Exposing myths about building French nuclear power – How French nuclear construction times and costs have been getting longer and longer – for a long time

It has been standard in the UK to talk about the wonders of the French nuclear programme and how if only we copied them nuclear power would get cheaper and cheaper. The story has gone ‘If only we built a series of nuclear power plant like they did’. But it turns out that the idea that the French nuclear programme was ever getting any cheaper was a myth.

In the UK Government policy documents would use their own language to describe nuclear prospects. Special terms are used that are not usually used to discuss other energy developments. These include the acronym ‘FOAK’ which stands for ‘First of a Kind’. In other words the first plant will be relatively more expensive than the plants of the same model that followed them. Another term used of course is ‘overnight’ costs – that is a wonderful piece of euphemism given that nuclear power plants are anything but built overnight. The use of the term ‘overnight costs’ obscures the fact that very large interest costs mount up during the time that the plant is being constructed, costs which are not included in the total cost estimates. That is because the plant in the spreadsheet is being built overnight (?!).

But when we examine the actual ‘overnight’ costs of French nuclear power, as reported, they have always been increasing. Look at the analysis by Arnulf Grubler published in the journal Energy Policy in 2010:

Source: Grubler, A (2010) The costs of the French nuclear scale-up: A case of negative learning by doing, Energy Policy Vol 38 5174–5188, Table 1 p 5755

Grubler’s analysis did not include the length of time taken to construct the latest French nuclear power plant at Flamanville. This is an EPR (the same design as is being built at Hinkley C and planned for Sizewell C. Construction of the Flamanville EPR began in 2007 but it has still not been completed. Hence the Figure below includes the time taken to build Flamanville up until now, with the proviso that the plant still has not been completed.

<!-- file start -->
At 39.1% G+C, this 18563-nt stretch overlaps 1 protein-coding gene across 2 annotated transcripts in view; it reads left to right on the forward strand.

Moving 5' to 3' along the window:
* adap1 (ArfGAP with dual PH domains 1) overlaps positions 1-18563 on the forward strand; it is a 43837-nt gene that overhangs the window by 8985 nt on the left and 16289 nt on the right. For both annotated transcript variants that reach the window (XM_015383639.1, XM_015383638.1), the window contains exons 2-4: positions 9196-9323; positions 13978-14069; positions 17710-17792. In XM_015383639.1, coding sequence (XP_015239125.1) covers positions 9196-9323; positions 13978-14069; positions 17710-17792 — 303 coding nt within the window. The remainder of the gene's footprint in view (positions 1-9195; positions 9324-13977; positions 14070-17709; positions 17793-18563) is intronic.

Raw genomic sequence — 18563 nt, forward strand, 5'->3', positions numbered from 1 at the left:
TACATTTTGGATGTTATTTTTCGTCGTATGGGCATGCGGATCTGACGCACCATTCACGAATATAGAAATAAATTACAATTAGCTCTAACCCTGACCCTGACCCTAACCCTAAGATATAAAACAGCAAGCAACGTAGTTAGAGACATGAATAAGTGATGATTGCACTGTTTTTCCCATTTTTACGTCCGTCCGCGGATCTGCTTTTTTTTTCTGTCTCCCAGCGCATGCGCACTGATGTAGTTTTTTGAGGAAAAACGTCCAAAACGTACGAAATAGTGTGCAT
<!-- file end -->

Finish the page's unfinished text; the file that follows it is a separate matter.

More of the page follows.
Data up until Flamanville taken from : Source: Grubler, A (2010) The costs of the French nuclear scale-up: A case of negative learning by doing, Energy Policy Vol 38 5174–5188, Table 1 p 5755

It should be understood that, broadly speaking, the cost of building reactors is proportionate to the amount of construction time. So the cost has gone up, and in recent years cost has been going up at a rapid rate,.

In my forthcoming book ‘Energy Revolutions – Profiteering versus Democracy’ I outliner four reasons for the increasing difficulties of building nuclear power plants:

‘First is the fact that nuclear power plant designers have incorporated safety features designed to minimise the consequences of nuclear accidents, but in doing so the plants have become much more complicated and difficult to build without great expense. A second reason is that large construction projects of whatever type, at least in the West, tend to greatly overrun their budgets. In the West, improvements in health and safety regulations to protect construction workers have no doubt played a part in this. A third factor is that, in the West at least, the cheap industrialised labour force that dominated the industrial economies of the past and which could be used to develop nuclear programmes (in the way that France did in the 1980s) has ceased to exist. A fourth factor is simply that renewable energy technologies, especially wind and solar power, can be largely manufactured offsite in a modular fashion and their costs have rapidly fallen, leaving nuclear power increasingly uncompetitive.’ (page 30)

#Essentially, the idea of using nuclear power as a significant measure to engineer the global energy transition is at best a tremendous waste of resources. It is not just France that is seeing its nuclear power programme stall. It is a global phenomenon. Renewable energy is, by contrast, expanding at ever-incredible rates. As can be seen from the following graphs which is taken from my book ‘Energy Revolutions’. See HERE for details

by David Toke
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